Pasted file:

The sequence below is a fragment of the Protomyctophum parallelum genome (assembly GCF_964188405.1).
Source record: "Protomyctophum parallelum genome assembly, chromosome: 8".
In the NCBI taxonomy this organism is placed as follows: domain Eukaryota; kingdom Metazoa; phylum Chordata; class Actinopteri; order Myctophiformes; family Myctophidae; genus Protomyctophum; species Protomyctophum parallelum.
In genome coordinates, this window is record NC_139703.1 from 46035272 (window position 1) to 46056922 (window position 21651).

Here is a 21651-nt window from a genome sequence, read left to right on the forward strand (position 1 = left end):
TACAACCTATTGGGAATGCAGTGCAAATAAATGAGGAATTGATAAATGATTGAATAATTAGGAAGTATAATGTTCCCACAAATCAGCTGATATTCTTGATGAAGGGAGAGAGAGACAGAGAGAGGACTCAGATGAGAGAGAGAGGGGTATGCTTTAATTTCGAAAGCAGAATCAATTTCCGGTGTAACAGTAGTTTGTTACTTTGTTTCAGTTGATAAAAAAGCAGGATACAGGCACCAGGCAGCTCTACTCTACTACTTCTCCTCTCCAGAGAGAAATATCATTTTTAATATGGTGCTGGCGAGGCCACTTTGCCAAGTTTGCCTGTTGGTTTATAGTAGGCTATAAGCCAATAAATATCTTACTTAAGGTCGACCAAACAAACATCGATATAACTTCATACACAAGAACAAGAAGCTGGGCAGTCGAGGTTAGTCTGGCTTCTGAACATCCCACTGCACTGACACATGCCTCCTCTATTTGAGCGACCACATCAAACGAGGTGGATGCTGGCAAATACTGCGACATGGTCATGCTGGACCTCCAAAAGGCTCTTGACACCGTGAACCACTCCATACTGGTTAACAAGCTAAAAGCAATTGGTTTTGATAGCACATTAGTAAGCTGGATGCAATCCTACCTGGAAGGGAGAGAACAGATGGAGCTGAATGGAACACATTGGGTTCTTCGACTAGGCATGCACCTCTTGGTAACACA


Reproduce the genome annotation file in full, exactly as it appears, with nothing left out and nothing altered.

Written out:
The sequence below is a fragment of the Protomyctophum parallelum genome (assembly GCF_964188405.1).
Source record: "Protomyctophum parallelum genome assembly, chromosome: 8".
In the NCBI taxonomy this organism is placed as follows: domain Eukaryota; kingdom Metazoa; phylum Chordata; class Actinopteri; order Myctophiformes; family Myctophidae; genus Protomyctophum; species Protomyctophum parallelum.
In genome coordinates, this window is record NC_139703.1 from 46035272 (window position 1) to 46056922 (window position 21651).

Here is a 21651-nt window from a genome sequence, read left to right on the forward strand (position 1 = left end):
TACAACCTATTGGGAATGCAGTGCAAATAAATGAGGAATTGATAAATGATTGAATAATTAGGAAGTATAATGTTCCCACAAATCAGCTGATATTCTTGATGAAGGGAGAGAGAGACAGAGAGAGGACTCAGATGAGAGAGAGAGGGGTATGCTTTAATTTCGAAAGCAGAATCAATTTCCGGTGTAACAGTAGTTTGTTACTTTGTTTCAGTTGATAAAAAAGCAGGATACAGGCACCAGGCAGCTCTACTCTACTACTTCTCCTCTCCAGAGAGAAATATCATTTTTAATATGGTGCTGGCGAGGCCACTTTGCCAAGTTTGCCTGTTGGTTTATAGTAGGCTATAAGCCAATAAATATCTTACTTAAGGTCGACCAAACAAACATCGATATAACTTCATACACAAGAACAAGAAGCTGGGCAGTCGAGGTTAGTCTGGCTTCTGAACATCCCACTGCACTGACACATGCCTCCTCTATTTGAGCGACCACATCAAACGAGGTGGATGCTGGCAAATACTGCGACATGGTCATGCTGGACCTCCAAAAGGCTCTTGACACCGTGAACCACTCCATACTGGTTAACAAGCTAAAAGCAATTGGTTTTGATAGCACATTAGTAAGCTGGATGCAATCCTACCTGGAAGGGAGAGAACAGATGGAGCTGAATGGAACACATTGGGTTCTTCGACTAGGCATGCACCTCTTGGTAACACA